Mr. Thayer to Mr. Seward

No. 25.]

Sir: The celebration of the entrance of the waters of the Mediterranean, through the provisional isthmus canal into Lake Timsah, (alluded to in my last despatch,) took place on the 18th instant, in presence of a very large concourse of people, including the Arab laborers on the canal. Mr. de Lesseps, at 10 o’clock in the morning, gave the word of admission, in the name and by the permission of his Highness, said Pacha, Viceroy of Egypt, and the stream from the sea at once poured itself in the basin of Lake Timsah, half way across the isthmus of Suez. A Te Deum was sung in the Catholic church, and thanksgiving services were held by the Arabs in the mosque. Dinner followed, at which 350 guests were present, and the evening was commemorated by fireworks, illuminations, and a ball. Excursions about the neighborhood were made by the company, some on horseback, and some in vehicles, each drawn by six dromedaries. The proceedings are believed to have been highly satisfactory to all parties.

Next month, it is expected, the new station line of steamers between Ancona and Alexandria will be in operation, so that we shall have by it an arrival and a departure every fortnight. The steamers, which are large and luxuriously appointed, are nearly finished in England. The passage between Egypt and Europe will in this way be reduced to three days and a half. When the railway shall be constructed from Ancona to Otranto, the Italian terminus of the line will be at the latter port, so that only three days will be required. As Ancona is by rail but eighteen hours from Turin, via Milan, this route promises to be the shortest and most popular of all between western Europe and Egypt.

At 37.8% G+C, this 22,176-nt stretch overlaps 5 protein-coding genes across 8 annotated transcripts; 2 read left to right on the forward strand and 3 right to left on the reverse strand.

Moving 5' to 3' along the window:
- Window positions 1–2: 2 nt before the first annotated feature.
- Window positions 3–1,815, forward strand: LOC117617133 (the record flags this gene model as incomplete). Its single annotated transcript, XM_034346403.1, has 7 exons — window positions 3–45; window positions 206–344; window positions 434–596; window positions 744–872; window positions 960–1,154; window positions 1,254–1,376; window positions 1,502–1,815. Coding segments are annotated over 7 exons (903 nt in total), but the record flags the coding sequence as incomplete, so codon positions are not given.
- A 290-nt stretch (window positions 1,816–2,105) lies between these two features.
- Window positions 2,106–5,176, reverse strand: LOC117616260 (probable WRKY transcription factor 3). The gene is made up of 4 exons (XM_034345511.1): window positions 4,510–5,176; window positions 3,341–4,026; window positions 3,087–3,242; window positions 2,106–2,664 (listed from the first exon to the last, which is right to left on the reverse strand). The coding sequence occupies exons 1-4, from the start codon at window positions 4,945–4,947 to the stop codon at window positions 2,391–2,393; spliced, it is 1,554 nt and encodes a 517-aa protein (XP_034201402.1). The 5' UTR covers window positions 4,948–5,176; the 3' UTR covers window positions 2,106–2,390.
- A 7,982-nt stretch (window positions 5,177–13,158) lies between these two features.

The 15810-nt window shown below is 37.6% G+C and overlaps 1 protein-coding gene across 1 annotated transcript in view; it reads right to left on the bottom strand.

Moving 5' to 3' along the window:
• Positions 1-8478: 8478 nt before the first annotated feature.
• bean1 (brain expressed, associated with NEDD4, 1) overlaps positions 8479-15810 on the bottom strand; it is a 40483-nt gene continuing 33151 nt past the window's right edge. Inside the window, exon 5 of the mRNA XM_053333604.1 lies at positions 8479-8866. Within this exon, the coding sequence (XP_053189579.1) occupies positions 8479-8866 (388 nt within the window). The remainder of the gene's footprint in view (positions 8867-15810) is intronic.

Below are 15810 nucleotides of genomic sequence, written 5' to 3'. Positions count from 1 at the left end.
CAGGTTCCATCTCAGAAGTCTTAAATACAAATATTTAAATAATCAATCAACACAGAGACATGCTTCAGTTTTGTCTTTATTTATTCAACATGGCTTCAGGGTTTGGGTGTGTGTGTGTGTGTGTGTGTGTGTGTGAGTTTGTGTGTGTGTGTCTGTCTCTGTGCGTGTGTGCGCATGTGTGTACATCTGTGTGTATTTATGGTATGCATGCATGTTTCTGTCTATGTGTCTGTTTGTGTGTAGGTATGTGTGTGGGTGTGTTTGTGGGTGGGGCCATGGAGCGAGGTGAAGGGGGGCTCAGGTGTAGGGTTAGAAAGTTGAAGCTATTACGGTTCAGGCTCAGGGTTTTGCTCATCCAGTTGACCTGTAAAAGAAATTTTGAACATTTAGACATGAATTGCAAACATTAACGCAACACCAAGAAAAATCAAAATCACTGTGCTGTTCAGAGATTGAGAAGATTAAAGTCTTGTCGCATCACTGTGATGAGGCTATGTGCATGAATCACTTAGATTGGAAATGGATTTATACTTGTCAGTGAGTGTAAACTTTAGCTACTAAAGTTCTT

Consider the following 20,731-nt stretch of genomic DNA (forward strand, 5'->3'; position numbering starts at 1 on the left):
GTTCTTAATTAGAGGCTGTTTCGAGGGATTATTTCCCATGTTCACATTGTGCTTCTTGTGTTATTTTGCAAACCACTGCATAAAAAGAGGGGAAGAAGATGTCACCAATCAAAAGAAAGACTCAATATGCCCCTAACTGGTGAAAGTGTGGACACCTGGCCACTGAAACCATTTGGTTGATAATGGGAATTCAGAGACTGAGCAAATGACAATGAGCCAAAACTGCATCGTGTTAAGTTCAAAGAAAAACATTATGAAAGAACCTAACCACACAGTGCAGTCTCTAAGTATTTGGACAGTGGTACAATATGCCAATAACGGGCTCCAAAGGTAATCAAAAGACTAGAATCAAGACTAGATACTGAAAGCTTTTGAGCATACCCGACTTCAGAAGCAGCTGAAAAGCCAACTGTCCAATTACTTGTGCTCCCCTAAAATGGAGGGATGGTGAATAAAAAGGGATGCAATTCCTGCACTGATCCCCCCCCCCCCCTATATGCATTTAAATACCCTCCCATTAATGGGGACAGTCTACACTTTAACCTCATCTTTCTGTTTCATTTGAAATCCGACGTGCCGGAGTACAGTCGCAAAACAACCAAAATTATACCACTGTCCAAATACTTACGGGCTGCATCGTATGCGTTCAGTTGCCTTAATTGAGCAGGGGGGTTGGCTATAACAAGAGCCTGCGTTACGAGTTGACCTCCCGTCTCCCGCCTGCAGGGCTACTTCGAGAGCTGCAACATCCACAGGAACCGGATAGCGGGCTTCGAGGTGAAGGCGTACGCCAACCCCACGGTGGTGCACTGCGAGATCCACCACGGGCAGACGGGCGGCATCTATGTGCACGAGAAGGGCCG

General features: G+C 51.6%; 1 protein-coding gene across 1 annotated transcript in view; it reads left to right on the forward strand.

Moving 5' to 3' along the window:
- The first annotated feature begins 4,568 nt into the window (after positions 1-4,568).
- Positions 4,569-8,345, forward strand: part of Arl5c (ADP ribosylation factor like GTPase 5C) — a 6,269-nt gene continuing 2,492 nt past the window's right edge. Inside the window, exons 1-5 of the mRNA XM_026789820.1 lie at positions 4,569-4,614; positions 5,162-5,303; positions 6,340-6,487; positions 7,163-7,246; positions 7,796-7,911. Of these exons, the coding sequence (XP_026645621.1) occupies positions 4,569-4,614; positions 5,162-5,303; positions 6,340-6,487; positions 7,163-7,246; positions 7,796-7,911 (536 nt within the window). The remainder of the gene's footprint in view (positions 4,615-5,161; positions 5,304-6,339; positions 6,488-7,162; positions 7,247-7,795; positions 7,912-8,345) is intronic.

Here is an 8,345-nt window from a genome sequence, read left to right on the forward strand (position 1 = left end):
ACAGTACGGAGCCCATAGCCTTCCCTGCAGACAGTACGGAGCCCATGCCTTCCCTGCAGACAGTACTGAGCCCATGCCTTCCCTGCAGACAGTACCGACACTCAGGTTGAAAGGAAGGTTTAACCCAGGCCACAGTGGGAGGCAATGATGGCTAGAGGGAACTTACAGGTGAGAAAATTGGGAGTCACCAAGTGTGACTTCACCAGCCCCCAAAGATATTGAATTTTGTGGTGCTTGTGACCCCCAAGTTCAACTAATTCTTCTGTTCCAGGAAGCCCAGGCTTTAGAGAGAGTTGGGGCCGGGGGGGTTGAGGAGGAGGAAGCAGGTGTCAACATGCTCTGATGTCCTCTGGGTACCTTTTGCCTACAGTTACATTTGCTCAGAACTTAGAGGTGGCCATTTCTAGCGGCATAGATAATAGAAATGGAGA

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The French Messageries have, since the 20th of October, added to their line two steamers a month, making one a week. The boats of this company alternate, touching in the voyage between here and Marseilles, one week at Messina, and the next at Malta. This company last month started their monthly line between Suez and India. This is the commencement of a rivalry with the English P. & O. Company’s weekly line on the same route.

The other principal lines between here and Europe over the P. & O. Company’s weekly line, with a terminus at Southampton; its other weekly line, with a terminus at Marseilles, and the weekly Austrian Lloyds terminating at Trieste. The passage by this last requires but five days, and is the shortest at present existing.

Add to these the six lines of merchant steamers, intended primarily for freight, but accommodating passengers, viz: four between here and England, and two between here and France, and it may be said that we have at least an arrival from and a departure to Europe of a commercial steamer every day.

There are also three lines between here and Constantinople, the steamers of which come and go once a fortnight, touching at Smyrna and along the coast of Syria, namely, the Austrian Lloyds, the Russian Company’s, and the French Messageries. Besides these, is the more direct line (once a fortnight) of the Austrian, which touches at Smyrna, Athens, and the Ionian isles, without visiting Syria in the journey between here and Constantinople.

These facts, with others, such as the projected railway of 600 miles to Berenice, (mentioned in my despatch No. 23,) indicate the increasing commercial importance of Egypt.

The proposed re-establishment of the port of Berenice, on the Red sea, is worthy of remark. The city was anciently founded by Ptolemy Philadelphus, as the emporium of European trade with India, and continued such for centuries, until the diversion of commerce by the discovery of the passage by the Cape of Good Hope. The ruins of its past greatness still attract the notice of travellers. History tells us it was through Berenice that the Romans imported annually from India merchandise which cost them two millions of dollars, and which they sold in Europe for a hundred times that amount.

I have the honor to be, sir, very respectfully, your obedient servant,


Hon. William H. Seward, Secretary of State, Washington, D. C.